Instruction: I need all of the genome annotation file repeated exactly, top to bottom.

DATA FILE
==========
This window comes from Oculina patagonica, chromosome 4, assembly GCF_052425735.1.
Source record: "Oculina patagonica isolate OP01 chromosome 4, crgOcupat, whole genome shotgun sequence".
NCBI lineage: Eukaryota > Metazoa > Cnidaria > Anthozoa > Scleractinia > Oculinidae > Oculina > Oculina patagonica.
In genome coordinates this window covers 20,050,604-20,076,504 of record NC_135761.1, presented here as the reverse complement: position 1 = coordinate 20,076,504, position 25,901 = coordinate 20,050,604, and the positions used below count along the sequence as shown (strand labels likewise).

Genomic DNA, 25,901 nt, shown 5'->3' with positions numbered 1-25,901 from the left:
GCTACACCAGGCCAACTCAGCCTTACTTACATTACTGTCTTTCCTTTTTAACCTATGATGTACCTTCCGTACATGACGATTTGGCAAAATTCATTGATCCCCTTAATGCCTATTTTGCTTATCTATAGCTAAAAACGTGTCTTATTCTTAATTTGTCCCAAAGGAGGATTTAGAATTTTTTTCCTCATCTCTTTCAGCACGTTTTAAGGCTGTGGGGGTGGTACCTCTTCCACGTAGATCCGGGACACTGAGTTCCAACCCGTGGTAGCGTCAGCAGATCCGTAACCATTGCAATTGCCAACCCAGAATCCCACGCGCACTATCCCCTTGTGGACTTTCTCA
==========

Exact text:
This window comes from Oculina patagonica, chromosome 4, assembly GCF_052425735.1.
Source record: "Oculina patagonica isolate OP01 chromosome 4, crgOcupat, whole genome shotgun sequence".
NCBI lineage: Eukaryota > Metazoa > Cnidaria > Anthozoa > Scleractinia > Oculinidae > Oculina > Oculina patagonica.
In genome coordinates this window covers 20,050,604-20,076,504 of record NC_135761.1, presented here as the reverse complement: position 1 = coordinate 20,076,504, position 25,901 = coordinate 20,050,604, and the positions used below count along the sequence as shown (strand labels likewise).

Genomic DNA, 25,901 nt, shown 5'->3' with positions numbered 1-25,901 from the left:
GCTACACCAGGCCAACTCAGCCTTACTTACATTACTGTCTTTCCTTTTTAACCTATGATGTACCTTCCGTACATGACGATTTGGCAAAATTCATTGATCCCCTTAATGCCTATTTTGCTTATCTATAGCTAAAAACGTGTCTTATTCTTAATTTGTCCCAAAGGAGGATTTAGAATTTTTTTCCTCATCTCTTTCAGCACGTTTTAAGGCTGTGGGGGTGGTACCTCTTCCACGTAGATCCGGGACACTGAGTTCCAACCCGTGGTAGCGTCAGCAGATCCGTAACCATTGCAATTGCCAACCCAGAATCCCACGCGCACTATCCCCTTGTGGACTTTCTCA